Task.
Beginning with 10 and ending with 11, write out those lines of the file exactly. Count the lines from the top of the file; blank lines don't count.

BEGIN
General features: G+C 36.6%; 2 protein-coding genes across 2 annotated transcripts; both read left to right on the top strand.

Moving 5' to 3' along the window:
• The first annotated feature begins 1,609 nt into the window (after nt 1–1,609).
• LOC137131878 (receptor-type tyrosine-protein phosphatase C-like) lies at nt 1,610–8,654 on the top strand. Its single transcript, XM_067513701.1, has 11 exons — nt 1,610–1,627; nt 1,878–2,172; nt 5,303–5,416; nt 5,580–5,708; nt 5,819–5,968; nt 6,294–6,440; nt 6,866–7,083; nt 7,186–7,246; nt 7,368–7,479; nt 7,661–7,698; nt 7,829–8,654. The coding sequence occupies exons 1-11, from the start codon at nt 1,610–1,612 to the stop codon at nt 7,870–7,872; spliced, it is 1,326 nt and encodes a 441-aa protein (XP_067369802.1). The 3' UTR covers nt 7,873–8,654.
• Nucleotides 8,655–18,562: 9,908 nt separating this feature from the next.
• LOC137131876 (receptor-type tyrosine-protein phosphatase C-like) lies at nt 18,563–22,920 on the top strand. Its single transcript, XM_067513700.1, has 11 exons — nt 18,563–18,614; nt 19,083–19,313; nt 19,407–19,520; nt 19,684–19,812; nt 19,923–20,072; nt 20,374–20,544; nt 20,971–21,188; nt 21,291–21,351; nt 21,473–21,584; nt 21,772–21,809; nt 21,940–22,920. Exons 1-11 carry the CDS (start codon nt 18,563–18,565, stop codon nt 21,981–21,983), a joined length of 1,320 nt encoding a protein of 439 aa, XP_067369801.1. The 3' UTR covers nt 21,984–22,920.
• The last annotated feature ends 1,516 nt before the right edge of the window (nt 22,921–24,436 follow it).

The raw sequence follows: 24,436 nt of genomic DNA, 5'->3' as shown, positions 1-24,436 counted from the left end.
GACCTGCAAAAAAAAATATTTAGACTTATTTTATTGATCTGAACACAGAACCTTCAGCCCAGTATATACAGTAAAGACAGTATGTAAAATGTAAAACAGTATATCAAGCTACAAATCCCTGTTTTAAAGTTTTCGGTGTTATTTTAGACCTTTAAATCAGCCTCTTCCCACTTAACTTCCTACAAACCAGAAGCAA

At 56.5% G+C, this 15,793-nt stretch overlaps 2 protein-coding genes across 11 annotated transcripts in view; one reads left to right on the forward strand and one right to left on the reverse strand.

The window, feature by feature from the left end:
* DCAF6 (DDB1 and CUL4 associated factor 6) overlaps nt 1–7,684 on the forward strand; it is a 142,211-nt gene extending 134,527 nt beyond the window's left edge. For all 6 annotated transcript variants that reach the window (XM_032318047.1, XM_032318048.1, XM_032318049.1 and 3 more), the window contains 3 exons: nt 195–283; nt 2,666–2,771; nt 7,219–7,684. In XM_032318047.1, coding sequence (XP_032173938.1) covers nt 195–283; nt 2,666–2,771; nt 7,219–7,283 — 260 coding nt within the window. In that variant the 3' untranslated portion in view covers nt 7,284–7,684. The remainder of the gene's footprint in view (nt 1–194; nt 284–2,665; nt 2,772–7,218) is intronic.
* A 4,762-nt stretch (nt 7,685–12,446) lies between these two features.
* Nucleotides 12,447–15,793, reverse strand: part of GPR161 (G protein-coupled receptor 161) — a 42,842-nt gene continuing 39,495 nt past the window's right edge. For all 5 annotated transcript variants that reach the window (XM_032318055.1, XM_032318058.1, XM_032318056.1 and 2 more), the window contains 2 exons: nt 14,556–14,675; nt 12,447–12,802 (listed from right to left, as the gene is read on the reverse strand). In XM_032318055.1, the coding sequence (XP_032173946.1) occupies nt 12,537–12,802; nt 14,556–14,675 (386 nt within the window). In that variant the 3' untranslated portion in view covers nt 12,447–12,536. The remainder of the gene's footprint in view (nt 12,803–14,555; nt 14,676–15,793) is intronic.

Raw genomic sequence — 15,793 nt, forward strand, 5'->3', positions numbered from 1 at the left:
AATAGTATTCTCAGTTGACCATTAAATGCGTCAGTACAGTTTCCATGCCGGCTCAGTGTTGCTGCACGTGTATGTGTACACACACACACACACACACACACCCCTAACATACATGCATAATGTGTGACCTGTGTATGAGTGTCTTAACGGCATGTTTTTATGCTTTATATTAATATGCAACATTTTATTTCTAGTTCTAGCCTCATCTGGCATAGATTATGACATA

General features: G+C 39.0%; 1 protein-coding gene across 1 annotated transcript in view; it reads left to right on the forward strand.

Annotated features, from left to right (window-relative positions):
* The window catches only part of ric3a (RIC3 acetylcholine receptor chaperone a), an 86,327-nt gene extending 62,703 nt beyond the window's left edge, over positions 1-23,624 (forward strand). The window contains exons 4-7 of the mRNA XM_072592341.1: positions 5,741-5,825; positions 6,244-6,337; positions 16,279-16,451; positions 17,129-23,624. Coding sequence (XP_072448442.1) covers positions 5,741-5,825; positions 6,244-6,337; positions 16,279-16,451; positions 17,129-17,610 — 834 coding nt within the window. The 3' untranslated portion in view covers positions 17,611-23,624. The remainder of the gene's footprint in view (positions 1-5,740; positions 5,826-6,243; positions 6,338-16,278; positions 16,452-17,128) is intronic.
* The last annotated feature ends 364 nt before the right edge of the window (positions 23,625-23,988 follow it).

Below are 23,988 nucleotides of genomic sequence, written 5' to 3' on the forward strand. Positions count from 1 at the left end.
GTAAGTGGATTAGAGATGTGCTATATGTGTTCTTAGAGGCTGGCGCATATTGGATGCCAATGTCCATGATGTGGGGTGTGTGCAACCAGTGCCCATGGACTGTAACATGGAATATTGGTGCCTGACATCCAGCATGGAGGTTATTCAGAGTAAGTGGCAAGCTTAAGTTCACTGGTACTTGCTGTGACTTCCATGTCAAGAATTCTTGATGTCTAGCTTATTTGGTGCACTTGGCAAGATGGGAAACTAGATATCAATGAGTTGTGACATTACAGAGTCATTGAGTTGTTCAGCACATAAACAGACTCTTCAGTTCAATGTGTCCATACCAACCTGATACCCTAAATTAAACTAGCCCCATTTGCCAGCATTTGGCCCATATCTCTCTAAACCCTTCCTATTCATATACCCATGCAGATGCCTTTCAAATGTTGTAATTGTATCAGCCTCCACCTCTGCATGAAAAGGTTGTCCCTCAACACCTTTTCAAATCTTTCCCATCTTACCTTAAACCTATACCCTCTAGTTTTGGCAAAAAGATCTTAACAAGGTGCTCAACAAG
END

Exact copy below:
At 56.5% G+C, this 15,793-nt stretch overlaps 2 protein-coding genes across 11 annotated transcripts in view; one reads left to right on the forward strand and one right to left on the reverse strand.

The window, feature by feature from the left end: